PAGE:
Contra Costa Regional Medical Center Honored for Cancer Care
Contra Costa Regional Medical Center’s (CCRMC) Cancer Program is one of only three California hospitals to receive the 2009 Outstanding Achievement Award from the American College of Surgeons’ Commission on Cancer.
The Chicago-based Commission on Cancer recognizes accredited cancer programs that “strive for excellence in providing quality care to cancer patients.”
CCRMC Cancer Program Medical Director Dr. Sharon Hiner said the recognition reflects the program’s commitment to quality.
“This is a great honor and it recognizes that we are a state-of-the-art facility. Not everyone knows that public hospitals like ours provide such excellent care,” Dr. Hiner said. “As the county health system, our mission is to serve the underserved and we believe our patients deserve the best care possible. This award shows that we are doing just that.”The CCRMC Cancer Program also recently issued its 2010 Annual Report. The annual report includes an in-depth look at breast cancer treatment at CCRMC. For the Commission on Cancer’s full award list, visit their site here.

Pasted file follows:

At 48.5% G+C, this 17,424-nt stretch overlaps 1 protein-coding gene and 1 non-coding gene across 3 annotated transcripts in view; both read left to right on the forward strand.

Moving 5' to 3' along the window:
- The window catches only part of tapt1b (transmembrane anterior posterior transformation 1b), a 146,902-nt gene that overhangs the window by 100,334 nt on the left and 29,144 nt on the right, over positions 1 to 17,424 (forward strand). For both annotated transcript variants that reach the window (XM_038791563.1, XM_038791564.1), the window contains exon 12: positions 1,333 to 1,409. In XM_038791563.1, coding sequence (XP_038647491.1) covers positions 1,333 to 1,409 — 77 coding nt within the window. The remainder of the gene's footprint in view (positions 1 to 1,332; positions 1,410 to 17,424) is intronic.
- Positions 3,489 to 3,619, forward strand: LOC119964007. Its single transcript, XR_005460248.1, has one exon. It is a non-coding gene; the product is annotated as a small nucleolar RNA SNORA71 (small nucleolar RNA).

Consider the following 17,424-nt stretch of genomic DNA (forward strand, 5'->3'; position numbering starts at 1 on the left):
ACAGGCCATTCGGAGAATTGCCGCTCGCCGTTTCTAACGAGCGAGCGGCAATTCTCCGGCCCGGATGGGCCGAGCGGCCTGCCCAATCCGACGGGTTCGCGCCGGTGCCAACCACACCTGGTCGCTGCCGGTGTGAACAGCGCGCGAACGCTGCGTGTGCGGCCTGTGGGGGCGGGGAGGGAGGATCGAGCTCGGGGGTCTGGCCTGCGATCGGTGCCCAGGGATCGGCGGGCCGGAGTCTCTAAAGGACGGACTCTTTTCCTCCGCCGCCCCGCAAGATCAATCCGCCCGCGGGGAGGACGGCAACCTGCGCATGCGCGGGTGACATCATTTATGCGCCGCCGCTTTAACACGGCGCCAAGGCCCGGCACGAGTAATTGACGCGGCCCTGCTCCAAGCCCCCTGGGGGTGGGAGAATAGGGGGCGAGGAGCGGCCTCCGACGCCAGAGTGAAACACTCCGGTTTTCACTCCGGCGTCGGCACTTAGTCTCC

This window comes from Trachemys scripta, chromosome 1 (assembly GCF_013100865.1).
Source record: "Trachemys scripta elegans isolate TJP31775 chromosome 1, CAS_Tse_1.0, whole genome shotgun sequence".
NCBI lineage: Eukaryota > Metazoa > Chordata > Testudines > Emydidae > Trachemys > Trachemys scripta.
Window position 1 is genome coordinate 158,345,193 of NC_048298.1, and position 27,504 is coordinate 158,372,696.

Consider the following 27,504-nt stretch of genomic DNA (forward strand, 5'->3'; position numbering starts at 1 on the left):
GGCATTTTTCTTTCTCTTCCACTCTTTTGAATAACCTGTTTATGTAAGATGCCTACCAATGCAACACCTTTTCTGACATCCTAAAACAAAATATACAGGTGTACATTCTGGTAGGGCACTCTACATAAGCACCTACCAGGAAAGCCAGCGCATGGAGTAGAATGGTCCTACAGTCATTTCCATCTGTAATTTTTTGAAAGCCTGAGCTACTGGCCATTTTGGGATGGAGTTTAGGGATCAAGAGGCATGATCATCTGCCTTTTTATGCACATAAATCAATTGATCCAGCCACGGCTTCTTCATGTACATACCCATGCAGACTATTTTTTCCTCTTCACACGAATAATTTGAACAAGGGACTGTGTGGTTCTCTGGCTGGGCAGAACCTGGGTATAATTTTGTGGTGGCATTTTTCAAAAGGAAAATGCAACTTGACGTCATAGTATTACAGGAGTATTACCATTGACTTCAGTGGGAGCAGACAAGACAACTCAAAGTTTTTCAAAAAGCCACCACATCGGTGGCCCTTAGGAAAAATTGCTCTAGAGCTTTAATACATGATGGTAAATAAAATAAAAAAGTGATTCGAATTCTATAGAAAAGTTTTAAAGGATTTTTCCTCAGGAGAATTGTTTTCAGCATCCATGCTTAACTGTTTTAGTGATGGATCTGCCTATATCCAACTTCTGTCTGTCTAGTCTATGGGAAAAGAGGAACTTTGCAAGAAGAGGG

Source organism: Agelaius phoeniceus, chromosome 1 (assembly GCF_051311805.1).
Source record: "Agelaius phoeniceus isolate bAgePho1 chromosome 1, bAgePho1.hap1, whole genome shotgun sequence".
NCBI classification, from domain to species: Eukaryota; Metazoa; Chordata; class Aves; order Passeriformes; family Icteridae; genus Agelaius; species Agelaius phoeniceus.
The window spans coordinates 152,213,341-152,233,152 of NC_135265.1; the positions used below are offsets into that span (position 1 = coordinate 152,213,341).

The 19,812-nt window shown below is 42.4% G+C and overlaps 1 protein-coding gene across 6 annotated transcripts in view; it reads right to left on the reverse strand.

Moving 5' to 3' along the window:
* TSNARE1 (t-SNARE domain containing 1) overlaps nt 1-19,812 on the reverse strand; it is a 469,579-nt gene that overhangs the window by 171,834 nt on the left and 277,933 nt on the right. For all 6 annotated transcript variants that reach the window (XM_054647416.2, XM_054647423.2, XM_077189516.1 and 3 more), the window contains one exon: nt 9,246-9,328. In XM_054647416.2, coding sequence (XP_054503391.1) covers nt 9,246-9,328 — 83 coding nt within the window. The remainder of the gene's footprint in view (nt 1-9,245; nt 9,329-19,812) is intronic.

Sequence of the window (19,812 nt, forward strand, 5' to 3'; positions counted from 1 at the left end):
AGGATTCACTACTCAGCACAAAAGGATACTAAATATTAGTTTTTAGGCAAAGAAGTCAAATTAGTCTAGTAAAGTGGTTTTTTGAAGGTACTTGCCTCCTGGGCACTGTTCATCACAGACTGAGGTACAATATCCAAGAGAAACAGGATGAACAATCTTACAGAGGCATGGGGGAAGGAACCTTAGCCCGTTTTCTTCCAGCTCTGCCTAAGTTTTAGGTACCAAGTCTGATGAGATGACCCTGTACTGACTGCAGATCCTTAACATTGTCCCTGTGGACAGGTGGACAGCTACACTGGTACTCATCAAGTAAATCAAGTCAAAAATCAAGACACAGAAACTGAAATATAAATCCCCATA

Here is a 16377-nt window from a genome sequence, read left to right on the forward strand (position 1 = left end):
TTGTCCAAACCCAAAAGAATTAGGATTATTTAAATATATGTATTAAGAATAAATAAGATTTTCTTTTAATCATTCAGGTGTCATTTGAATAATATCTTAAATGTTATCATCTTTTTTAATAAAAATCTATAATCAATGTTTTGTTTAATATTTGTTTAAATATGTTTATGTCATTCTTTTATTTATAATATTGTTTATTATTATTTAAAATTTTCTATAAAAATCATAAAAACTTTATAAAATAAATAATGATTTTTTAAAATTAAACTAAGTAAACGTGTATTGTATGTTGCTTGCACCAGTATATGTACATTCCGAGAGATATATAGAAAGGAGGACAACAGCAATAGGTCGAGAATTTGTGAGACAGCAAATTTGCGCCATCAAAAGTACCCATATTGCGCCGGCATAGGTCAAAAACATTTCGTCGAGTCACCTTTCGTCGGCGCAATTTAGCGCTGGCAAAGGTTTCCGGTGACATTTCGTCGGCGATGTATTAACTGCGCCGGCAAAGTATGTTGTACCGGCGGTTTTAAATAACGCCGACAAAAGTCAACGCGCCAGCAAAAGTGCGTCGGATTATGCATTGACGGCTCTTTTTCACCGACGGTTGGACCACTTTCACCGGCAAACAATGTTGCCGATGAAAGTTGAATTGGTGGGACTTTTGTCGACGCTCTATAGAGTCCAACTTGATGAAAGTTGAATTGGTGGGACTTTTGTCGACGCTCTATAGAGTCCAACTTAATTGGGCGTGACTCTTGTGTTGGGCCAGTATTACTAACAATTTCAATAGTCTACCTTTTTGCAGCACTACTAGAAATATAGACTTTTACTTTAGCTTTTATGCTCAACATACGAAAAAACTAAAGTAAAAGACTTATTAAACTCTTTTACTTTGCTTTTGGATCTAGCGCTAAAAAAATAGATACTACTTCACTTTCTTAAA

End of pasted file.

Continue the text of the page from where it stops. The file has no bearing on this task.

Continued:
For 41-year-old breast cancer patient Janet Morris the cancer program has been a godsend. She discovered a lump shortly after she had lost her job and health insurance last year.
“I was a little scared about going to a county hospital, but now I feel it was the most lucky thing to happen to me because I got such wonderful care,” said Morris, who lives in Richmond. “I felt very welcome. They are so caring, competent and loving.”
Not only is Morris receiving top notch care at CCRMC, she also is participating in clinical trials that give her access to some of the best new cancer drugs.
CCRMC’s cancer program was accredited in 1987 and is part of the Contra Costa Health Services county health system. “We are able to enroll more patients into clinical trials than some university hospitals, which means patients have access to cutting edge treatments. Over the past year, the cancer program has seen a 30 percent increase in patients likely due to more awareness about the program and a jump in the number of people losing their health insurance", Dr. Hiner said.